ON APPEAL FROM THE UNITED STATES DISTRICT COURT FOR THE EASTERN DISTRICT OF PENNSYLVANIA.
Before: ADAMS, GIBBONS, and HUNTER, Circuit Judges.
Columbus Lines, Inc. (Columbus) appeals from a final judgment entered after a jury verdict in favor of the plaintiff, Edward Rabatin, and against both Columbus and Union Carbide Corporation (Union Carbide). Rabatin sued Columbus and Union Carbide to recover damages for the injuries he sustained while working as a cooper at the Packer Avenue Marine Terminal in Philadelphia, Pennsylvania. Rabatin was injured when an eyebolt in the equipment he was using snapped. Rabatin sued Union Carbide, the manufacturer of the equipment, asserting strict liability and breach of warranty, and Columbus, the owner of the equipment, asserting negligence in its inspection, maintenance, and repair. Union Carbide and Columbus filed cross-claims against one another for contribution and indemnity.
The case was submitted to the jury on special interrogatories. The jury found that the equipment manufactured by Union Carbide was defective, and that the defect was a proximate cause of Rabatin's injuries. In addition, it found that Columbus was negligent and that its negligence was a proximate cause of Rabatin's injuries. Finally, the jury found that both Union Carbide and Columbus were entitled to contribution. The jury awarded Rabatin $56,400 in damages. The district court entered judgment on the jury verdict on June 28, 1985, finding Columbus and Union Carbide jointly and severally liable, and ordering contribution. Union Carbide paid the entire judgment and it now seeks to enforce the contribution against Columbus.
Columbus urges that the district court erred in three respects. First, Columbus claims that the court erred in enforcing a right of contribution against it and in favor of Union Carbide. Second, Columbus contends that the court erred in denying its claim for indemnity. Third, Columbus argues that the court erred in refusing to give one of its proffered jury instructions. We affirm.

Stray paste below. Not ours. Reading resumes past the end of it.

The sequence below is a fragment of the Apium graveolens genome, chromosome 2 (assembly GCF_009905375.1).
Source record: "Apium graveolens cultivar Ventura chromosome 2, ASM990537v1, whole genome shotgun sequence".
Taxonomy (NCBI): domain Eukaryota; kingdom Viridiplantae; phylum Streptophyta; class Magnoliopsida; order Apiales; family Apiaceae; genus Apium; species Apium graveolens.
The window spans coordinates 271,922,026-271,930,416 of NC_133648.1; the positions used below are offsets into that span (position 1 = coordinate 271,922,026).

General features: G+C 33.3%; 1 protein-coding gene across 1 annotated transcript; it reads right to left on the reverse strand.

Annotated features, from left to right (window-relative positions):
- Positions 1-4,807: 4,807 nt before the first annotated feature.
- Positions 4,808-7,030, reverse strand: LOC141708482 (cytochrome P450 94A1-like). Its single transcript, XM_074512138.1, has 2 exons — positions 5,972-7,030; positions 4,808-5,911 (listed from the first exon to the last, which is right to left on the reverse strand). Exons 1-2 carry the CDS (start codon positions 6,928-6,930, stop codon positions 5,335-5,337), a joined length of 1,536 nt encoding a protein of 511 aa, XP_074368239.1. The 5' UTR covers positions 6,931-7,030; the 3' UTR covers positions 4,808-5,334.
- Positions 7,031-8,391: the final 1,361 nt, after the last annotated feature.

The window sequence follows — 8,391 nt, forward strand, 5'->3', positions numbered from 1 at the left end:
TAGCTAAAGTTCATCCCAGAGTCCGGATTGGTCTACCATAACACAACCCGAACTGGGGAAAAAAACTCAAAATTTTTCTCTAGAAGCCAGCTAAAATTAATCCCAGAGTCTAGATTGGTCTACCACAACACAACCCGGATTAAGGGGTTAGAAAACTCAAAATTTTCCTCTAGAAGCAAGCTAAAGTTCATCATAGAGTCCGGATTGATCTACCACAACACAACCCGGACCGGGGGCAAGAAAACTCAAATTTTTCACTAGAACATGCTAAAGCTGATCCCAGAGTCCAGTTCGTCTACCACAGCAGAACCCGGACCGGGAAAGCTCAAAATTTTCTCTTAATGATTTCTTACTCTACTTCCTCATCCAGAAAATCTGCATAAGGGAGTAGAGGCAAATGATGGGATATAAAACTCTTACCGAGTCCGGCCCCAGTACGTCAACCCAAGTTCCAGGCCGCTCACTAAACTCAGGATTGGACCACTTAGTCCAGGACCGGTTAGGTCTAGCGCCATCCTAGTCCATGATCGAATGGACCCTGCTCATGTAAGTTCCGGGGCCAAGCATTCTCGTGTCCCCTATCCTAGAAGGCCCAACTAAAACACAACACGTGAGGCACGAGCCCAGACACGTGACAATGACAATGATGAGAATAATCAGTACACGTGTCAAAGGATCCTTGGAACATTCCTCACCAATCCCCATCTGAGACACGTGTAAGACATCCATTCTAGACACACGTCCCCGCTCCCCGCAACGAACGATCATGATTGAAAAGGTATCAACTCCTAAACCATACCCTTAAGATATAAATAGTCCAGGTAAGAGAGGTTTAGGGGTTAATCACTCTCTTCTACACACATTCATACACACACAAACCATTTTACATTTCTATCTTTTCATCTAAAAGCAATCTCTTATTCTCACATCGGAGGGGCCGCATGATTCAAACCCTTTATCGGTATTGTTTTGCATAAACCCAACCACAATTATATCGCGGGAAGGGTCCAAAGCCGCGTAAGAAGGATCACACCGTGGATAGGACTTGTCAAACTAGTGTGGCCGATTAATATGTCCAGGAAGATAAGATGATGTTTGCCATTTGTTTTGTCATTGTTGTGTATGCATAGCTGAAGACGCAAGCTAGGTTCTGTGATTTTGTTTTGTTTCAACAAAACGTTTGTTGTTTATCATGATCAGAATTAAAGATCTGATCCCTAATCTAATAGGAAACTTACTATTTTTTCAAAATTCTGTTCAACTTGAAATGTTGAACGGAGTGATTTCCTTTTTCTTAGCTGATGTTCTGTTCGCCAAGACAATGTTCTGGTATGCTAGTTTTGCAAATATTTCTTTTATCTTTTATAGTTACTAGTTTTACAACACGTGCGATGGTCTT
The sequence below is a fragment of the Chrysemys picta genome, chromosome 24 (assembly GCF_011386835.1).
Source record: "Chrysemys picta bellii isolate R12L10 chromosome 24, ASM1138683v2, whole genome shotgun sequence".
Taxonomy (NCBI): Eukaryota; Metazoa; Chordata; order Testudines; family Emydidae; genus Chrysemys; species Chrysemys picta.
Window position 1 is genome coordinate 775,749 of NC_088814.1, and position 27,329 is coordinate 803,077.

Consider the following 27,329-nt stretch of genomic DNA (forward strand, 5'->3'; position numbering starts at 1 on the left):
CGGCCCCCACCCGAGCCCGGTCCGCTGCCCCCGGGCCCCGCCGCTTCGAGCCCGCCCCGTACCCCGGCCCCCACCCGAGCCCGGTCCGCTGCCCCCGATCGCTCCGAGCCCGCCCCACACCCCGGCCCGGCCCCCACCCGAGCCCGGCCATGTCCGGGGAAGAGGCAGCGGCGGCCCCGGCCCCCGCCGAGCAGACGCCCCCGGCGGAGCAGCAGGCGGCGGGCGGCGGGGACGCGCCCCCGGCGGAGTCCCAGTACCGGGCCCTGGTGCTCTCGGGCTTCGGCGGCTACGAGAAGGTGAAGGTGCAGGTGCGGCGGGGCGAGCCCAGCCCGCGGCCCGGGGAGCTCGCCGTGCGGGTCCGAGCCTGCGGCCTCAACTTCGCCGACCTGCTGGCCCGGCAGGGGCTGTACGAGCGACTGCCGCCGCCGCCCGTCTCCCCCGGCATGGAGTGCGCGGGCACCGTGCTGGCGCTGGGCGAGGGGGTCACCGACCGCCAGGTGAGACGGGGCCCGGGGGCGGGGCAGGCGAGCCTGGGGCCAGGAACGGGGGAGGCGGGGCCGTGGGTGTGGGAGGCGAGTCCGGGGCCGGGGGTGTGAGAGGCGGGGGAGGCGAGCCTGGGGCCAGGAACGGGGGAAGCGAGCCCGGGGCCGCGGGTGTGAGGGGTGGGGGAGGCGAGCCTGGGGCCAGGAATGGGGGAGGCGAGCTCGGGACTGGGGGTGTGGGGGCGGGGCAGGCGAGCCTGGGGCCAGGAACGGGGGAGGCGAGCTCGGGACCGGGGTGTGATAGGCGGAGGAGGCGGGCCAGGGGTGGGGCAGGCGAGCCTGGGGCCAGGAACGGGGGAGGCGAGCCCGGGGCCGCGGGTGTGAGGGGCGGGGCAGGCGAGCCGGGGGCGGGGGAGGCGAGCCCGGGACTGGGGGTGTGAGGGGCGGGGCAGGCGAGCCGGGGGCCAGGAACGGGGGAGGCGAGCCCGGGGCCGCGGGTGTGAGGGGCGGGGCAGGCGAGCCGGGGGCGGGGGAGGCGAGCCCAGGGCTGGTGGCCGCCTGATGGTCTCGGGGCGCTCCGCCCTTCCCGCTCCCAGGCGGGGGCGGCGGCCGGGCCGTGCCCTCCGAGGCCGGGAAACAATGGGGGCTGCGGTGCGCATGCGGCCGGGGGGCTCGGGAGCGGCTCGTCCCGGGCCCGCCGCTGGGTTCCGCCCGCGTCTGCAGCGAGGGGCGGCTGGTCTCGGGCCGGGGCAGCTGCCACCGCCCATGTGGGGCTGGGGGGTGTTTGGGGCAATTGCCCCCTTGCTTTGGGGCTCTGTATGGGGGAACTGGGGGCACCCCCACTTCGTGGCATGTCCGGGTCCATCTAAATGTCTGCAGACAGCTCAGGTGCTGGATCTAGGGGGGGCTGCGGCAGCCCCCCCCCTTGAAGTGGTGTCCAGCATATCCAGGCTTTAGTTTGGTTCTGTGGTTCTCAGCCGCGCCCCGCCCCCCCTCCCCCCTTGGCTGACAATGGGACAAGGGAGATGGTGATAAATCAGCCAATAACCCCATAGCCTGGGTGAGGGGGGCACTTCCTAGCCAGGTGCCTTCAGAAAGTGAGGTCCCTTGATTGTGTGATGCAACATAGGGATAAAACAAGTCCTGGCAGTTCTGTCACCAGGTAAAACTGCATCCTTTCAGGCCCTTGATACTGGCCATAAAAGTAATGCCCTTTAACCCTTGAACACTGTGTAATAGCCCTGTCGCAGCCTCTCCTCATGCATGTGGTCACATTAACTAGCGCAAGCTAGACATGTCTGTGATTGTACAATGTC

The first issue presented on this appeal is whether a manufacturer found liable on a theory of strict liability is entitled to contribution from another defendant found liable for negligence. In this diversity case, Pennsylvania law controls. See Erie Railroad Co. v. Tompkins, 304 U.S. 64, 82 L. Ed. 1188, 58 S. Ct. 817 (1938). If, as is the case, the Pennsylvania Supreme Court has not articulated the law in this area, we must predict what rule it would apply. Pennsylvania Glass Sand Corp. v. Caterpillar Tractor Co., 652 F.2d 1165, 1167 (3d Cir. 1982).
Under Pennsylvania law, the right of contribution between codefendants is governed by the Uniform Contribution Among Tortfeasors Act, 42 Pa. Cons. Stat. Ann. §§ 8321-8327 (Purdon 1982). See, e.g., Stone & Webster Engineering Corp. v. Heyl & Patterson, Inc. 261 Pa. Super. 150, 395 A.2d 1359 (1978).*fn1 Under the Act, joint tort-feasor are entitled to contribution if they have paid more than their pro rata share of a common liability. 42 Pa. Cons. Stat. Ann. § 8324(a) and (b). Joint tort-feasor are defined as "two or more persons jointly or severally liable in tort FOR THE SAME INJURY." Id. § 8322. Although the Pennsylvania courts have interpreted the Act on numerous occasions, our research reveals that there is no Pennsylvania Supreme Court decision on whether a defendant found strictly liable and a defendant found liable for negligence may be joint tort-feasor and, thus, may be entitled to contribution. The only two cases we have found are from the court of common pleas. Although they are not controlling, we note that they plainly hold that a strictly liable defendant may obtain contribution under the Act from a negligent defendant. See Capuano v. Echo Bicycle Co., 27 Pa. D. & C. 3d 524 (Northcamp. Cty. 1982); Stewart v. Uniroyal, Inc., 72 D.& C.2d 206 (Allegh. Cty. 1975), aff'd mem. 238 Pa. Super. 726, 356 A.2d 821 (1976).
The leading Third Circuit case on the subject is Chamberlain v. Carborundum Co., 485 F.2d 31 (3d Cir. 1973). Chamberlain grew out of a fatal accident at a worksite. The accident occurred when the equipment Chamberlain was using shattered. Chamberlain's administratrix brought suit against the manufacturer in strict liability. The manufacturer joined the employer as a third-party defendant, claiming negligence and seeking contribution. The employer defended on the ground that Pennsylvania would not allow contribution between a strictly liable defendant and a negligent defendant. After determining that the defendants were joint tort-feasor, we held that Pennsylvania would allow contribution. Id. at 34. Our reasoning was that in Pennsylvania contribution is an equitable doctrine and equity requires that the negligent third party not be relieved of is burden of making reparations for the plaintiff's injuries. Id. Thus we stated, "the theory is that hat as between the two tort-feasor the contribution is not a recovery for the tort but the enforcement of an equitable duty to share liability for the wrong done." Id. (quoting Puller v. Puller, 380 Pa. 219, 221, 110 A.2d 175, 177 (1955)).